With about 25% of the assets in Invesco International Growth Class (the “Fund”) currently invested in U.K. equities,1 we’re often asked about our opinion of the Brexit – the possible exit of the U.K. from the European Union (EU). While there would be negatives and positives associated with such a move, the most important thing for our investors to know is that the spectre of a Brexit doesn’t impact our decision-making process, which is solely focused on finding attractively valued stock in quality companies that have sustainable earnings growth potential. Moreover, we believe our current U.K. holdings are well-positioned no matter the result of the Brexit referendum vote on June 23.
- The Fund’s U.K. exposure is concentrated in diversified global multinationals that we believe are not overly dependent on trade with the EU
- The vast majority of the Fund’s U.K. holdings have less than 25% of revenues that are exposed to the euro
- Many of our largest U.K. holdings have considerable exposure to the U.S. Due to the weaker pound sterling, the conversion of earnings from U.S. dollars may be a positive for these companies in the event of a Brexit
Production sectors face more uncertainty than service sectors, and about 75% of the Fund’s U.K. exposure is in companies that are service providers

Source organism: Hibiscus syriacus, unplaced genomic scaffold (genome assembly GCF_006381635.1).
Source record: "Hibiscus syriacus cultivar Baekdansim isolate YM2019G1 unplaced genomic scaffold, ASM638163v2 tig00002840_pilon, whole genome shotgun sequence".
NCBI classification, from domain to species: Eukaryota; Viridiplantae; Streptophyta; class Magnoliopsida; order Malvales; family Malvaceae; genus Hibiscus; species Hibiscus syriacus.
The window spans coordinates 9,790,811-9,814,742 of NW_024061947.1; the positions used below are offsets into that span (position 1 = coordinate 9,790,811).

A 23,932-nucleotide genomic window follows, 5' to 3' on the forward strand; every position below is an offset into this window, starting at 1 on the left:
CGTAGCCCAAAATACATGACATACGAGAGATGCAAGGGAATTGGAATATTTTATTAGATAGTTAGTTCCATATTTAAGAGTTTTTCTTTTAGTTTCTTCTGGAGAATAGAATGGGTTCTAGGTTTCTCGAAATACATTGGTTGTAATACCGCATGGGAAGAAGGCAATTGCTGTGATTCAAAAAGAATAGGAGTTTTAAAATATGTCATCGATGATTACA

The Brexit’s potential negatives and positives
I see four main positives and four main negatives of a Brexit.
- The U.K. could potentially face less regulation if it left the EU
- The country would no longer have to pay contributions to the EU
- The U.K. would gain the ability to negotiate new trade deals without the influence of the EU and could possibly arrange more favourable terms
- The government could adopt new skills-based immigration policy designed to benefit businesses
- The U.K. would face possible new tariffs on exports to the EU, which is the destination for approximately half of all British exports. (On the other hand, about 18% of EU exports flow to the U.K.)2
- Access to the single market of the EU would potentially be lost
- London’s status as Europe’s undisputed financial centre could be damaged
- Financial markets may decline given the higher uncertainty about the effects of an independent U.K.
If there is a Brexit, we believe U.K. exporters would face some additional costs associated with border control, increased import duties and other activities, but they would not face any meaningful barriers to trade. In addition, these costs would likely be offset by any stimulative growth impact for those exporters who would enjoy relative pricing benefits from a potentially weaker sterling.
Despite the significant uncertainty surrounding this issue, we have high conviction in our investment process, which focuses on companies’ EQV characteristics: Earnings, Quality and Valuation. If we find companies in the U.K. that look attractive under our criteria, we’ll evaluate them on the basis of their fundamentals, not macroeconomic uncertainties.